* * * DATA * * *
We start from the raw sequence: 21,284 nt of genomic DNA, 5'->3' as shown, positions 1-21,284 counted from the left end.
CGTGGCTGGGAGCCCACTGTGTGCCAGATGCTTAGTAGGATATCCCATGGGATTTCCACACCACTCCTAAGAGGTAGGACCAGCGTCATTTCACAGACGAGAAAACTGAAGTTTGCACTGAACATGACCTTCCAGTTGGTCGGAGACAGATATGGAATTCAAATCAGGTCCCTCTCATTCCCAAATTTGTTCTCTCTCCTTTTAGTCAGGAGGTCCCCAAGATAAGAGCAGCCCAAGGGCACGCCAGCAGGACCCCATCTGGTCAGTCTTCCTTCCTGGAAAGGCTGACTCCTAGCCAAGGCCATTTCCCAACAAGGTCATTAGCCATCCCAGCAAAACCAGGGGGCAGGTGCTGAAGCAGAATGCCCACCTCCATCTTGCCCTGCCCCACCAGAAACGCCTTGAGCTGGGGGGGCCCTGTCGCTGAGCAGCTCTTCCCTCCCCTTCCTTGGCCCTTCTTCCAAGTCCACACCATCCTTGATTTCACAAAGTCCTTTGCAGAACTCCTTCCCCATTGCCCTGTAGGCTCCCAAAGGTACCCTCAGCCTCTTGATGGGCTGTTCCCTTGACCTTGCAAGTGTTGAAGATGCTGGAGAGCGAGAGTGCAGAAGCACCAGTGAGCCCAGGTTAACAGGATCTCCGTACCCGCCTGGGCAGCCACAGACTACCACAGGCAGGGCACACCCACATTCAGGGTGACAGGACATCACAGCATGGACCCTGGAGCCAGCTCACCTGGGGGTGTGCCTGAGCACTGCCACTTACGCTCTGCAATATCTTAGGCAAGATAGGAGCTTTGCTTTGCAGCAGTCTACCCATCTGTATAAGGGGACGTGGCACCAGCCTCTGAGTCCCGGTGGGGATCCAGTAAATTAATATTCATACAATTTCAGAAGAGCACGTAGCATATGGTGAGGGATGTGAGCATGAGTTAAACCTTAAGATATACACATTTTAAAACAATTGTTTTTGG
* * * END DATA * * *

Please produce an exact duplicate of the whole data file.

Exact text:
We start from the raw sequence: 21,284 nt of genomic DNA, 5'->3' as shown, positions 1-21,284 counted from the left end.
CGTGGCTGGGAGCCCACTGTGTGCCAGATGCTTAGTAGGATATCCCATGGGATTTCCACACCACTCCTAAGAGGTAGGACCAGCGTCATTTCACAGACGAGAAAACTGAAGTTTGCACTGAACATGACCTTCCAGTTGGTCGGAGACAGATATGGAATTCAAATCAGGTCCCTCTCATTCCCAAATTTGTTCTCTCTCCTTTTAGTCAGGAGGTCCCCAAGATAAGAGCAGCCCAAGGGCACGCCAGCAGGACCCCATCTGGTCAGTCTTCCTTCCTGGAAAGGCTGACTCCTAGCCAAGGCCATTTCCCAACAAGGTCATTAGCCATCCCAGCAAAACCAGGGGGCAGGTGCTGAAGCAGAATGCCCACCTCCATCTTGCCCTGCCCCACCAGAAACGCCTTGAGCTGGGGGGGCCCTGTCGCTGAGCAGCTCTTCCCTCCCCTTCCTTGGCCCTTCTTCCAAGTCCACACCATCCTTGATTTCACAAAGTCCTTTGCAGAACTCCTTCCCCATTGCCCTGTAGGCTCCCAAAGGTACCCTCAGCCTCTTGATGGGCTGTTCCCTTGACCTTGCAAGTGTTGAAGATGCTGGAGAGCGAGAGTGCAGAAGCACCAGTGAGCCCAGGTTAACAGGATCTCCGTACCCGCCTGGGCAGCCACAGACTACCACAGGCAGGGCACACCCACATTCAGGGTGACAGGACATCACAGCATGGACCCTGGAGCCAGCTCACCTGGGGGTGTGCCTGAGCACTGCCACTTACGCTCTGCAATATCTTAGGCAAGATAGGAGCTTTGCTTTGCAGCAGTCTACCCATCTGTATAAGGGGACGTGGCACCAGCCTCTGAGTCCCGGTGGGGATCCAGTAAATTAATATTCATACAATTTCAGAAGAGCACGTAGCATATGGTGAGGGATGTGAGCATGAGTTAAACCTTAAGATATACACATTTTAAAACAATTGTTTTTGG